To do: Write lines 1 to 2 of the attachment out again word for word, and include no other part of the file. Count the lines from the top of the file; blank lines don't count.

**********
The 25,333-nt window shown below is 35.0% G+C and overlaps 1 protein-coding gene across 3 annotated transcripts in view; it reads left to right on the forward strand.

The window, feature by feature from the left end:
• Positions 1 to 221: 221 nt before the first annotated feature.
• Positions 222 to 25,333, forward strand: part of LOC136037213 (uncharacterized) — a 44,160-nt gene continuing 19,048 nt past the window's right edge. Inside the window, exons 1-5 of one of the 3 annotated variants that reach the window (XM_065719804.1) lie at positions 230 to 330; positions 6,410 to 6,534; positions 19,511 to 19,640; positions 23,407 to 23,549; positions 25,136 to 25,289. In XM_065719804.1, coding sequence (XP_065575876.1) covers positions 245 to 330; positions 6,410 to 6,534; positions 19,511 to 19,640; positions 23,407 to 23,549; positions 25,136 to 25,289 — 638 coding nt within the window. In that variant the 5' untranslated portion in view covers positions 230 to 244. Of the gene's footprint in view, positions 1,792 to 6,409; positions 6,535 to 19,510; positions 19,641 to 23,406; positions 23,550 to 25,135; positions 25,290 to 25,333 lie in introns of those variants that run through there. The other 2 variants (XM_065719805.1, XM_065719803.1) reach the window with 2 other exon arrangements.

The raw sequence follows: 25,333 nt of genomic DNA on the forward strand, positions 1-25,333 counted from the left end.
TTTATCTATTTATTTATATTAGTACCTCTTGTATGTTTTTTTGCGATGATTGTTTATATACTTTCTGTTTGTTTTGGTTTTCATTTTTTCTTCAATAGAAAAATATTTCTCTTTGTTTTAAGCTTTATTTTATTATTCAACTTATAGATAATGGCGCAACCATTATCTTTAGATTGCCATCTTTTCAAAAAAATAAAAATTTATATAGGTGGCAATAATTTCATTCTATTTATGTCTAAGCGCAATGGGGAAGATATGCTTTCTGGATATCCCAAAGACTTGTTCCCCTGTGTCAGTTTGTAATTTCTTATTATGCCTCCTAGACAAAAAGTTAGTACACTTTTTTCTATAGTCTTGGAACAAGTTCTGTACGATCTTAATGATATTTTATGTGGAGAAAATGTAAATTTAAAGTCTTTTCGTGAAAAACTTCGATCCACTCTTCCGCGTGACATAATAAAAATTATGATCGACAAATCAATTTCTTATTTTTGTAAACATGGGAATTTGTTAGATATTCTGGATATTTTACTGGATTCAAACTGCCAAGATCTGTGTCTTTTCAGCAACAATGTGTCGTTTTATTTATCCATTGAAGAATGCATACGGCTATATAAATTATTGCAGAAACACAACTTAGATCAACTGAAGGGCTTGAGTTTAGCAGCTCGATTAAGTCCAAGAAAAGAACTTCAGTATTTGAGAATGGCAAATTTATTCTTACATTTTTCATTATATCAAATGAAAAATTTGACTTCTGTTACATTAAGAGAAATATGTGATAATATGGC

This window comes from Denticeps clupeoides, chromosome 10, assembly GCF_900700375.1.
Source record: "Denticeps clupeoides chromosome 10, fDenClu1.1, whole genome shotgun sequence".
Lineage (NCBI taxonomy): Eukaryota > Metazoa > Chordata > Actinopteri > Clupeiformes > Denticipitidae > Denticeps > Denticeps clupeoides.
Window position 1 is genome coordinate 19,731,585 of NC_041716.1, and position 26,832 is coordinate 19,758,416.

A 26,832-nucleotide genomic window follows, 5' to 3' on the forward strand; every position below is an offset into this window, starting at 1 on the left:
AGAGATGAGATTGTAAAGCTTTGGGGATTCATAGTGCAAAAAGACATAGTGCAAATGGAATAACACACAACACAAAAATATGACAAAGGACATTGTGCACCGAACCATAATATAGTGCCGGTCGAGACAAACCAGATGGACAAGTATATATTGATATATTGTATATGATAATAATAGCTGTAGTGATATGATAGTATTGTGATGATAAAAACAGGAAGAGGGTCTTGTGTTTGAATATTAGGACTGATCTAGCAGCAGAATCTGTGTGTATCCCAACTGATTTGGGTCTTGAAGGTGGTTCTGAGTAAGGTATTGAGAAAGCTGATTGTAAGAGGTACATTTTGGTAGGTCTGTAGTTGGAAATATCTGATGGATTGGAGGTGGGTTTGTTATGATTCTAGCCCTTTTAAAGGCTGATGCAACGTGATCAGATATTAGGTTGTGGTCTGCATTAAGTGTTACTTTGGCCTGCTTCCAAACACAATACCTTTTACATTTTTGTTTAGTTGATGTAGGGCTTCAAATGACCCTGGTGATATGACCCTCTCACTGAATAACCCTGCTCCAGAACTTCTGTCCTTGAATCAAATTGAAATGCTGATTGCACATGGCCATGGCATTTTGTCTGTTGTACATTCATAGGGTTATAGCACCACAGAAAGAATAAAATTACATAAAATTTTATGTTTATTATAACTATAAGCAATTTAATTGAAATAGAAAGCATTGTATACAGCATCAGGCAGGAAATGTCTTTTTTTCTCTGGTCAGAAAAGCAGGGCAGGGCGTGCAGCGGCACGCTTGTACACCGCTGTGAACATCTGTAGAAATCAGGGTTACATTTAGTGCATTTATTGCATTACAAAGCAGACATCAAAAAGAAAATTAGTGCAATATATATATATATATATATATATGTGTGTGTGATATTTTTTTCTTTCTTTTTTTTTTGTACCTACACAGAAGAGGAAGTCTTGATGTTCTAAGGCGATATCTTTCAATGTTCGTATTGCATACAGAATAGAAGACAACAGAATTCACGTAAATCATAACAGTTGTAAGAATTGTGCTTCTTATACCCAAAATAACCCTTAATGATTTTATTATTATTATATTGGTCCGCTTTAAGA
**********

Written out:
The 25,333-nt window shown below is 35.0% G+C and overlaps 1 protein-coding gene across 3 annotated transcripts in view; it reads left to right on the forward strand.

The window, feature by feature from the left end: